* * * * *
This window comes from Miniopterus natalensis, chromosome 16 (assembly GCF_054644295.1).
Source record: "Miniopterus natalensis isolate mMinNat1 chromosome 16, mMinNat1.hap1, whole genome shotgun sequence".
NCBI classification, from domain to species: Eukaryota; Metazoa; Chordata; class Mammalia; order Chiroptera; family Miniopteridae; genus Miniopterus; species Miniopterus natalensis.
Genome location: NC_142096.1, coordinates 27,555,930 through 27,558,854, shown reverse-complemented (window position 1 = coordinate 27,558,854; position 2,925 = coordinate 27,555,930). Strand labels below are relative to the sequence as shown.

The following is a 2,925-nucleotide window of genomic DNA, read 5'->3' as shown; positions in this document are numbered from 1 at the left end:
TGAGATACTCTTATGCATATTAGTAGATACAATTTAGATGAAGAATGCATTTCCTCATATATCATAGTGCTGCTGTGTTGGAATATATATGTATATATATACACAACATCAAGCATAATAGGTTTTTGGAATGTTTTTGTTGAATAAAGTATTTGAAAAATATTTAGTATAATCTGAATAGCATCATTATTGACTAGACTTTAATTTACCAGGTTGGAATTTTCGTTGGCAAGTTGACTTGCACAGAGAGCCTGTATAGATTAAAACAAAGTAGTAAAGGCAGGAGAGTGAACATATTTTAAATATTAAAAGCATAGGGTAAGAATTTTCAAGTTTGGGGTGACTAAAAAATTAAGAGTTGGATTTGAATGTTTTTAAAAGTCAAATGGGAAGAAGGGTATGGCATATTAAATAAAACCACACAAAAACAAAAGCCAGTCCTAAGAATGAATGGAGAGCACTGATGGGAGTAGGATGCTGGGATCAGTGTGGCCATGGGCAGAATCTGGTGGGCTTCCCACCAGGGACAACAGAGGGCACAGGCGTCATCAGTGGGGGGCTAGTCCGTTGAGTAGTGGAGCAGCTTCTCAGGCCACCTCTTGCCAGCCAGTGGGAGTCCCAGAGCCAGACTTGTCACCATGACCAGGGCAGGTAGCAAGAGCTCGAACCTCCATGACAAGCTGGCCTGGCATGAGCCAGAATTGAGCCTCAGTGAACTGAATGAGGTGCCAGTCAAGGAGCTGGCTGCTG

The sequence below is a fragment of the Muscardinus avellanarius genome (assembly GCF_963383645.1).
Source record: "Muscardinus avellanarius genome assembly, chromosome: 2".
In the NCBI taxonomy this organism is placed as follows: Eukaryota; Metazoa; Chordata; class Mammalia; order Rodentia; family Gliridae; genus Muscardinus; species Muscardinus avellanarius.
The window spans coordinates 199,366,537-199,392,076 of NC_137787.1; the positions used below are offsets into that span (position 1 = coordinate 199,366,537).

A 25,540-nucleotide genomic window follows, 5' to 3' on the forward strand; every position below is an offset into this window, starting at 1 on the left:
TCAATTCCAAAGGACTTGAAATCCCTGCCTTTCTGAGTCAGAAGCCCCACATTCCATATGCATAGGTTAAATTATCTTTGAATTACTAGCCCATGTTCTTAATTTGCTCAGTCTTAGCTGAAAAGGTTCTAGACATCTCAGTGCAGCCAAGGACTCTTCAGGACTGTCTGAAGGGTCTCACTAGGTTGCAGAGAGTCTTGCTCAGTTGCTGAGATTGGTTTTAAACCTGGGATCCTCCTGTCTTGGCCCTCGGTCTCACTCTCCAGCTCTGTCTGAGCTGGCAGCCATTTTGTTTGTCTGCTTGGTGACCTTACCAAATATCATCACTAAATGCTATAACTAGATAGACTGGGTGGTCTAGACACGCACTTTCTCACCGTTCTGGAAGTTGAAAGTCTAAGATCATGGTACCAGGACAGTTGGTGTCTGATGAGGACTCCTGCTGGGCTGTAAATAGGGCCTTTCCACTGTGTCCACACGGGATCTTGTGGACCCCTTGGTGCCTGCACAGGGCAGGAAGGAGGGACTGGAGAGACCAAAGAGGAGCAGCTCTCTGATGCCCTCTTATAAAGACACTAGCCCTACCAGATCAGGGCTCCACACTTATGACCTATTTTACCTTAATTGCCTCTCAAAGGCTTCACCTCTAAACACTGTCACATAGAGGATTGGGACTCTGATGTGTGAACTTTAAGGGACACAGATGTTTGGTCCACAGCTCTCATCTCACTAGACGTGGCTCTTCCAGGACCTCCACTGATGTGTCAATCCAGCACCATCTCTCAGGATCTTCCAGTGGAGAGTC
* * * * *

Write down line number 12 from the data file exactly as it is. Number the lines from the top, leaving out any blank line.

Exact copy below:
TCAATTCCAAAGGACTTGAAATCCCTGCCTTTCTGAGTCAGAAGCCCCACATTCCATATGCATAGGTTAAATTATCTTTGAATTACTAGCCCATGTTCTTAATTTGCTCAGTCTTAGCTGAAAAGGTTCTAGACATCTCAGTGCAGCCAAGGACTCTTCAGGACTGTCTGAAGGGTCTCACTAGGTTGCAGAGAGTCTTGCTCAGTTGCTGAGATTGGTTTTAAACCTGGGATCCTCCTGTCTTGGCCCTCGGTCTCACTCTCCAGCTCTGTCTGAGCTGGCAGCCATTTTGTTTGTCTGCTTGGTGACCTTACCAAATATCATCACTAAATGCTATAACTAGATAGACTGGGTGGTCTAGACACGCACTTTCTCACCGTTCTGGAAGTTGAAAGTCTAAGATCATGGTACCAGGACAGTTGGTGTCTGATGAGGACTCCTGCTGGGCTGTAAATAGGGCCTTTCCACTGTGTCCACACGGGATCTTGTGGACCCCTTGGTGCCTGCACAGGGCAGGAAGGAGGGACTGGAGAGACCAAAGAGGAGCAGCTCTCTGATGCCCTCTTATAAAGACACTAGCCCTACCAGATCAGGGCTCCACACTTATGACCTATTTTACCTTAATTGCCTCTCAAAGGCTTCACCTCTAAACACTGTCACATAGAGGATTGGGACTCTGATGTGTGAACTTTAAGGGACACAGATGTTTGGTCCACAGCTCTCATCTCACTAGACGTGGCTCTTCCAGGACCTCCACTGATGTGTCAATCCAGCACCATCTCTCAGGATCTTCCAGTGGAGAGTC